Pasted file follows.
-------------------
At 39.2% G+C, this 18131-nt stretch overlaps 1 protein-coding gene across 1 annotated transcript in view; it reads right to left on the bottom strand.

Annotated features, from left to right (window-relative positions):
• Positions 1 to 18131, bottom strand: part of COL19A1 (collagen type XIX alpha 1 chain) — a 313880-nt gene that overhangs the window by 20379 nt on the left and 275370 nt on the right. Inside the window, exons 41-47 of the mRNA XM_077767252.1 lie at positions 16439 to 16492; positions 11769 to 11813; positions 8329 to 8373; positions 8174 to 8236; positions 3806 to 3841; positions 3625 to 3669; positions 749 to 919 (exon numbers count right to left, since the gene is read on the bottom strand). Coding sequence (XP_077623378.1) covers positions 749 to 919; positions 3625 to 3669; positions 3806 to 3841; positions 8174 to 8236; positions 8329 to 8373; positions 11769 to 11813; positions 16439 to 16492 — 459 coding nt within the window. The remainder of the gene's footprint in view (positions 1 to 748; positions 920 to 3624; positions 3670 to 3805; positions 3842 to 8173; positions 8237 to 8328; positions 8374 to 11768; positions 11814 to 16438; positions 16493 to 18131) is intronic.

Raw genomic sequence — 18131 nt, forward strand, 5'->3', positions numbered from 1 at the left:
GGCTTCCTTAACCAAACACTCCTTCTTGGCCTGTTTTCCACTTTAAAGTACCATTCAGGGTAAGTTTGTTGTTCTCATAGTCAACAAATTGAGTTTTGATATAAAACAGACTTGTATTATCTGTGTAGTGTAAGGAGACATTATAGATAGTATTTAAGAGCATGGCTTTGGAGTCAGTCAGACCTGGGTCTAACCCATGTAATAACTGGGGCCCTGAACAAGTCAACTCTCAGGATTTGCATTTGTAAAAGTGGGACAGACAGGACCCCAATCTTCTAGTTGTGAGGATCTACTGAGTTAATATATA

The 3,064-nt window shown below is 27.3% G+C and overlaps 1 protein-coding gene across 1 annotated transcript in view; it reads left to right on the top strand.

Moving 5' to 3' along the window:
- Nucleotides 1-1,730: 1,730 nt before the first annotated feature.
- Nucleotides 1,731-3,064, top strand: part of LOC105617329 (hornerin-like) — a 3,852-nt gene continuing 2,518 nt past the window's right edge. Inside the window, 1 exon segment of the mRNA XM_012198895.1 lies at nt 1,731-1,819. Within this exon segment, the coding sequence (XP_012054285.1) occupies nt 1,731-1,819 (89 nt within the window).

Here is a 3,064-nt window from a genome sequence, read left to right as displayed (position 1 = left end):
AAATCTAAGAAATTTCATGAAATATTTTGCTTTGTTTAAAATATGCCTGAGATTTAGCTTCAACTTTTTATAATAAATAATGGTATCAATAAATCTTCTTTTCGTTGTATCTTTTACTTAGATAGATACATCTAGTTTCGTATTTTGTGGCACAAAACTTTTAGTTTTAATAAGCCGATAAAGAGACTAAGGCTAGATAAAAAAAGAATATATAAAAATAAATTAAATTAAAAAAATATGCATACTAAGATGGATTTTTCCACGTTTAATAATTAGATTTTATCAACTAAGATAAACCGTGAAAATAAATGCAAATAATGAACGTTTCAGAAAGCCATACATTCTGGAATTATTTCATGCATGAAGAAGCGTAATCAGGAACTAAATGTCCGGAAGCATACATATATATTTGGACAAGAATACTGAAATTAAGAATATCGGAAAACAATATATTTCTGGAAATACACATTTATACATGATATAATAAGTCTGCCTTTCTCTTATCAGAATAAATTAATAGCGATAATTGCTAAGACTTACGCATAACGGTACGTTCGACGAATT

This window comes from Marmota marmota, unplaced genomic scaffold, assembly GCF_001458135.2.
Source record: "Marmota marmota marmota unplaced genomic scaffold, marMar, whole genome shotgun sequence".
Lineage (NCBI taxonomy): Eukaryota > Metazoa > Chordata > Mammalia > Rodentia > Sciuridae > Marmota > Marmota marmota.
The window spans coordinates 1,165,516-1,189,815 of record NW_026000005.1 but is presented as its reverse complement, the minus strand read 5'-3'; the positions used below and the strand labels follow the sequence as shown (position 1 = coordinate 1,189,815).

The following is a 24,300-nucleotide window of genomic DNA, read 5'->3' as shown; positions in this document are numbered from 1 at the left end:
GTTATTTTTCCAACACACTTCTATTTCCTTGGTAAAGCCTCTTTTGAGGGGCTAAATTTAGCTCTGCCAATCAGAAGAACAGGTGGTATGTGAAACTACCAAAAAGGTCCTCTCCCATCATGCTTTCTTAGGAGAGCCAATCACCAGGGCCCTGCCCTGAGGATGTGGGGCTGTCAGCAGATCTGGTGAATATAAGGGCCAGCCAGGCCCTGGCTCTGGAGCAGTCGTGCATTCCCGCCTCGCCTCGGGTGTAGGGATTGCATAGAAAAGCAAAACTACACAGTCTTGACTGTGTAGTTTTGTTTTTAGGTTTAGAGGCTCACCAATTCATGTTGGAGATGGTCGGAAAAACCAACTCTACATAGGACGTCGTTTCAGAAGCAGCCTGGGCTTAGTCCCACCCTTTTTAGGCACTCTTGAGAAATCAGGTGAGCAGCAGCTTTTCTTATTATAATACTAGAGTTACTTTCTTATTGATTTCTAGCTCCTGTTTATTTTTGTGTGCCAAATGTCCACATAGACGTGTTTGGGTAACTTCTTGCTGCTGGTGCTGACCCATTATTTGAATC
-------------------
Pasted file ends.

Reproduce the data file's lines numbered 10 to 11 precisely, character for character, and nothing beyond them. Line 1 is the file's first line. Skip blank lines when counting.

Here is a 3,064-nt window from a genome sequence, read left to right as displayed (position 1 = left end):
AAATCTAAGAAATTTCATGAAATATTTTGCTTTGTTTAAAATATGCCTGAGATTTAGCTTCAACTTTTTATAATAAATAATGGTATCAATAAATCTTCTTTTCGTTGTATCTTTTACTTAGATAGATACATCTAGTTTCGTATTTTGTGGCACAAAACTTTTAGTTTTAATAAGCCGATAAAGAGACTAAGGCTAGATAAAAAAAGAATATATAAAAATAAATTAAATTAAAAAAATATGCATACTAAGATGGATTTTTCCACGTTTAATAATTAGATTTTATCAACTAAGATAAACCGTGAAAATAAATGCAAATAATGAACGTTTCAGAAAGCCATACATTCTGGAATTATTTCATGCATGAAGAAGCGTAATCAGGAACTAAATGTCCGGAAGCATACATATATATTTGGACAAGAATACTGAAATTAAGAATATCGGAAAACAATATATTTCTGGAAATACACATTTATACATGATATAATAAGTCTGCCTTTCTCTTATCAGAATAAATTAATAGCGATAATTGCTAAGACTTACGCATAACGGTACGTTCGACGAATT